Rimi Tadu

4. Gender Issues in Landownership in Chhattisgarh: Existing Land Laws, Policies, and Practices
Ramesh Sharma

5. Women and Land Rights in the Context of Legal Propertied Equality in Goa
Ritu Dewan

6. Women Empowerment Through Landownership Rights: Critical Assessment of Their Status in Gujarat
Itishree Pattnaik

7. Gendering the Landownership Question in Jammu and Kashmir
Abha Chauhan

8. Understanding Women and Land Rights in Jharkhand
M. N. Karna

9. Land, Land Rights, and Women in Maharashtra
Ritu Dewan

10. Women's Access and Ownership of Land: A Case of Mizoram State in India
Saroj Arora

11. Gender and Land Relations in Nagaland: Emerging Issues
Khunenchu Magh

12. Persisting Inequalities: Gender and Land Rights in Rajasthan
Kanchan Mathur

13. Locating Gender in Land Rights Discourse of Sikkim
Sohel Firdos

14. Women's Land Rights in the Context of Neo-liberal Tamil Nadu
Ranjani K. Murthy

15. Gender Justice and Law: A Gender-specific Study of Landownership in Uttarakhand
Indu Pathak


Topics: Gender, Women, Gendered Power Relations, Gender Equality/Inequality, Indigenous, Land Tenure, Rights, Indigenous Rights, Land Rights Regions: Asia, South Asia Countries: India, Pakistan

Year: 2017

Acciones desde el Municipio de Chicontepec (Estado de Veracruz, México) para el logro de la igualdad en la tenencia de la tierra ejidal


Torres Sandoval, Imelda, y Dora Alicia Daza Ponce. 2018. “Acciones desde el Municipio de Chicontepec (Estado de Veracruz, México) para el logro de la igualdad en la tenencia de la tierra ejidal.” Revista Latinoamericana de Estudios Rurales 3 (5): 139-65.

Authors: Imelda Torres Sandoval, Dora Alicia Daza Ponce


El estudio, realizado en el periodo 2011-2012,  se centró en descubrir sí las mujeres rurales en México han sido objeto de exclusión de la tenencia de la tierra como resultado de la política de Estado en materia de reforma agraria aplicada en el siglo XX en este país.
Como estado del arte, se realizó un análisis de datos de censos poblacionales del Registro Agrario Nacional y del Instituto Nacional de Geografía, Estadística e Informática, relativos a la tenencia de la tierra ejidal delimitada y asignada a sujetos de derechos agrarios a través del Programa de Certificación de Derechos Agrarios y Titulación de solares; desagregando los datos por sexo y titularidad de las parcelas para conocer el impacto de dichas políticas en el acceso de las mujeres a la tenencia de la tierra en  la zona veracruzana de la huasteca baja.
La investigación se enmarca en métodos y prácticas participativas, incluyendo los testimonios de entrevistas que se realizaron a mujeres ejidatarias y comuneras del Municipio de Chicontepec, Veracruz, para conocer sus historias de vida como titulares de derechos ejidales.
Finalmente, se reflexiona acerca del papel de los roles tradicionales de organización del trabajo en las comunidades rurales y su posible influencia para determinar el acceso y tenencia de la tierra a varones y mujeres, y se propone la puesta en marcha de acciones afirmativas para lograr la igualdad sustantiva en el acceso a la tenencia de la tierra desde el Municipio. 

Keywords: Mujeres, igualdad, tenencia de la tierra, ejido, acciones afirmativas, municipio

Topics: Agriculture, Gender, Women, Land Tenure, Rights, Land Rights Regions: Americas, North America Countries: Mexico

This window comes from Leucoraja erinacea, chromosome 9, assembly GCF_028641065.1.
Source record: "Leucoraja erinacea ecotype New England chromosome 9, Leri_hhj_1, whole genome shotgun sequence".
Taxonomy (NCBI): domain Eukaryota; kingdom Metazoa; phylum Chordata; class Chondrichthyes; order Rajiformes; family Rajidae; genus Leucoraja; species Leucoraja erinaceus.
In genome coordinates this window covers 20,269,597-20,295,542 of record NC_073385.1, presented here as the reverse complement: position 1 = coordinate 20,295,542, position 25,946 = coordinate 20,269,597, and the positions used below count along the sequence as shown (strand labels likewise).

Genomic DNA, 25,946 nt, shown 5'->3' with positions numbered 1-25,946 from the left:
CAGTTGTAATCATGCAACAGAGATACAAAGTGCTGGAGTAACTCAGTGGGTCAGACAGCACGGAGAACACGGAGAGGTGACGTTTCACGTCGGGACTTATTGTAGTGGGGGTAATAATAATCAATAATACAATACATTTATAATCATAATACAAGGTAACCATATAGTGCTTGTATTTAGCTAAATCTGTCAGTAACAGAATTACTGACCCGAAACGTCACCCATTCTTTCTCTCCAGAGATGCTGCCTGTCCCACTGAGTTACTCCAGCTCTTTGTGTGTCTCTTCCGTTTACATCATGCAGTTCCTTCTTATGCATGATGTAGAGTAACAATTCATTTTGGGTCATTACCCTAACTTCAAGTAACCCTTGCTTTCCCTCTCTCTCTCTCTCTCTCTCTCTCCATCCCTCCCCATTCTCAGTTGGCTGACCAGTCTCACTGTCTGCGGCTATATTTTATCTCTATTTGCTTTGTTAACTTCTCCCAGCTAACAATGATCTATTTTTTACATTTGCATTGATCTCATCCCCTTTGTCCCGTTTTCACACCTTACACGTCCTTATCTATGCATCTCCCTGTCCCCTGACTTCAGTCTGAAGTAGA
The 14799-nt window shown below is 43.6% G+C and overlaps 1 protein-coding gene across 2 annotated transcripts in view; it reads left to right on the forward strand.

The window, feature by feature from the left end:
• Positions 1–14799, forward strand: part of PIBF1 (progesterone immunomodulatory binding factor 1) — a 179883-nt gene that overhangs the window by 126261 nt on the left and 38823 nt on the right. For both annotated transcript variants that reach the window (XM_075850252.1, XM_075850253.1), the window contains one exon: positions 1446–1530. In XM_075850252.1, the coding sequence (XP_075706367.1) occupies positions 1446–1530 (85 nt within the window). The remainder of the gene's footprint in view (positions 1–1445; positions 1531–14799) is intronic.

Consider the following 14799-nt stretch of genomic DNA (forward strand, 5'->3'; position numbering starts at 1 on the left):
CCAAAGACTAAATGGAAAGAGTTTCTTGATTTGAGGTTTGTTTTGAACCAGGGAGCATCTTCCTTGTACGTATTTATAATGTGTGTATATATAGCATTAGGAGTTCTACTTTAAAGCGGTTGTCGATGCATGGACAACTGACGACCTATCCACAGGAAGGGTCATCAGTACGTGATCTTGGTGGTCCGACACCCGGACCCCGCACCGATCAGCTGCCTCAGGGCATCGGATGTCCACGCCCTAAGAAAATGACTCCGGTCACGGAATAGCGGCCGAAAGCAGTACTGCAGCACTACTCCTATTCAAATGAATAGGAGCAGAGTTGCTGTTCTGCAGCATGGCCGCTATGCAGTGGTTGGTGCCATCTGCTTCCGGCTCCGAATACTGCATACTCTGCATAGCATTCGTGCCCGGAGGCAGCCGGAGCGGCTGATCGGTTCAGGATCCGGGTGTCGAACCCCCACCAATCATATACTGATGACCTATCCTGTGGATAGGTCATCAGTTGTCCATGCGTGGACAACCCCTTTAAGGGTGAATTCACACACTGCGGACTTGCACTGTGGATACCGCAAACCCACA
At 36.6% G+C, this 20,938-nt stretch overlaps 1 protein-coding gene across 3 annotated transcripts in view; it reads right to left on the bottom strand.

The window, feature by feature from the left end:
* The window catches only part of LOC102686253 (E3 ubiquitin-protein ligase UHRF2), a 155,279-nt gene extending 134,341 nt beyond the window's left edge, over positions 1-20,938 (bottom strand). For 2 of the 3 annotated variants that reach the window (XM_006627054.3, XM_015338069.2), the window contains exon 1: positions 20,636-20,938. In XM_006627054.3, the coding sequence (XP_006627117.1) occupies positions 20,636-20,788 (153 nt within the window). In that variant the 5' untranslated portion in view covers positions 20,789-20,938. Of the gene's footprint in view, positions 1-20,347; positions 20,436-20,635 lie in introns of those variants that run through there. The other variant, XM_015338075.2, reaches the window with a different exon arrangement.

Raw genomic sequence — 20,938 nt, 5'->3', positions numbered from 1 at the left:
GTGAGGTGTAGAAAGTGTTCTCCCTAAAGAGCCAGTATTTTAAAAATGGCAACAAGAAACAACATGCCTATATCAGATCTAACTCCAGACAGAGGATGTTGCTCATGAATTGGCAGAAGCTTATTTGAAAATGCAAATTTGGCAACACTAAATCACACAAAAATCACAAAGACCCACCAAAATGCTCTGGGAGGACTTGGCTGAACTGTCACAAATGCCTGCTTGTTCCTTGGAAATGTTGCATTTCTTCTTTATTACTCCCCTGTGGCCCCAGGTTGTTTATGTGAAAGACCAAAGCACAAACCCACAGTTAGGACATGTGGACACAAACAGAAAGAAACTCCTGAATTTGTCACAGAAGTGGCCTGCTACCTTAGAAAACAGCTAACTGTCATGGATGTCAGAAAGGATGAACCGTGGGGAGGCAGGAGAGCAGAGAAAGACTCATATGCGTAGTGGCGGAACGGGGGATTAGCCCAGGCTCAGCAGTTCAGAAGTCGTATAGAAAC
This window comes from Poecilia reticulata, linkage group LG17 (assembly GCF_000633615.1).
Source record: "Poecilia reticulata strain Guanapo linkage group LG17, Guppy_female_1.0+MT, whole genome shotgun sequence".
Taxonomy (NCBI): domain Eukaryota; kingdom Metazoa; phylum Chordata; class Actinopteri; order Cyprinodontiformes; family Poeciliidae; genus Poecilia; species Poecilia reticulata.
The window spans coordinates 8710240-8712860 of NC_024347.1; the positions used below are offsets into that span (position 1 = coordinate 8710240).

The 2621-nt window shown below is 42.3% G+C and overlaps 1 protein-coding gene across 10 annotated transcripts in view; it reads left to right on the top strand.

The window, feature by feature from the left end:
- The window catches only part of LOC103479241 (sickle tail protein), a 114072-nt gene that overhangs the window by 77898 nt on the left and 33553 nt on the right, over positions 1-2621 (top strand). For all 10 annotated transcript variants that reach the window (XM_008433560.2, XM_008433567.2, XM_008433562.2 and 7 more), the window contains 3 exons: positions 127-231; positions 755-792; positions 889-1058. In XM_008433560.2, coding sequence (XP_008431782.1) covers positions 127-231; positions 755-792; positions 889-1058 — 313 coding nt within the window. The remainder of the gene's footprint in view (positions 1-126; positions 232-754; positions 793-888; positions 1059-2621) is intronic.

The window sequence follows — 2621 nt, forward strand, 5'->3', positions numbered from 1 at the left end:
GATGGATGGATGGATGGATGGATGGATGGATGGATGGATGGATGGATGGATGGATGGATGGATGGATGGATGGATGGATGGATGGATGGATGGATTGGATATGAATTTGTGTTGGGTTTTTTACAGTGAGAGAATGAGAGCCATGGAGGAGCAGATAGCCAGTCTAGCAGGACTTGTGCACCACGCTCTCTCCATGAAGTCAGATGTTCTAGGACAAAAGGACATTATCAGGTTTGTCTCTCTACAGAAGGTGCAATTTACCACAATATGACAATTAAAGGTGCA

Year: 2018

Territorialidad y desterritorialización en Atenco, Estado de México. Un análisis desde las mujeres


Tenango, María de los Ángeles, Verónica Vázquez García, María Eugenia Chávez Arellano, y Miguel Jorge Escalona Maurice. 2017. “Territorialidad y desterritorialización en Atenco, Estado de México. Un análisis desde las mujeres.” Clivajes: Revista de Ciencias Sociales, no. 8, 25-46.

Authors: María de los Ángeles Tenango, Verónica Vázquez García, María Eugenia Chávez Arellano, Miguel Jorge Escalona Maurice


En este texto se examina, desde la perspectiva de las mujeres, la transformación territorial de Nexquipayac y Atenco, dos de los seis ejidos que conforman el municipio de Atenco. Los datos fueron obtenidos, entre octubre de 2014 y junio de 2016, mediante observación participante, entrevistas, talleres y cuestionarios. Aquí se describe la vocación lacustre y agropecuaria de ambos ejidos, para documentar la transformación del territorio a raíz de nuevos usos ocupacionales del suelo, alteraciones del ecosistema, conflictos en torno a la tenencia de la tierra y, más recientemente, a causa de la aprobación del dominio pleno y la venta de tierras para el nuevo Aeropuerto Internacional de la Ciudad de México, anunciado por Enrique Peña Nieto en septiembre de 2014. Concluye que hay una pérdida de recursos naturales y que las mujeres perciben de manera negativa las transformaciones del territorio, lo que ha dado lugar a un proceso de desterritorialización. 

Keywords: ejido, dominio pleno, aeropuerto, urbanización, territorio

Topics: Gender, Women, Land Grabbing, Land Tenure Regions: Americas, North America Countries: Mexico

Year: 2017

Historia de la Tenencia de la Tierra en los Montes de María y el Papel de las Mujeres


Sierra, Denise Moreno, y Marcos De León Jaramillo. 2020. “Historia de la Tenencia de la Tierra en los Montes de María y el Papel de las Mujeres.” Enfoque de Género 1: 89-108.

Authors: Denise Moreno Sierra, Marcos De León Jaramillo


Los catastróficos efectos del conflicto armado en los Montes de María llevaron a esta co­marca a los titulares de los medios de comu­nicación durante la última década del siglo XX y la primera del siglo XXI: 56 masacres, 200.000 casos de desplazamiento forzado y 80.000 hectáreas de tierras despojadas entre 1997 y 2007 (OJEDA 2014). 

Topics: Armed Conflict, Gender, Women, Land Tenure Regions: Americas, South America Countries: Colombia

Year: 2020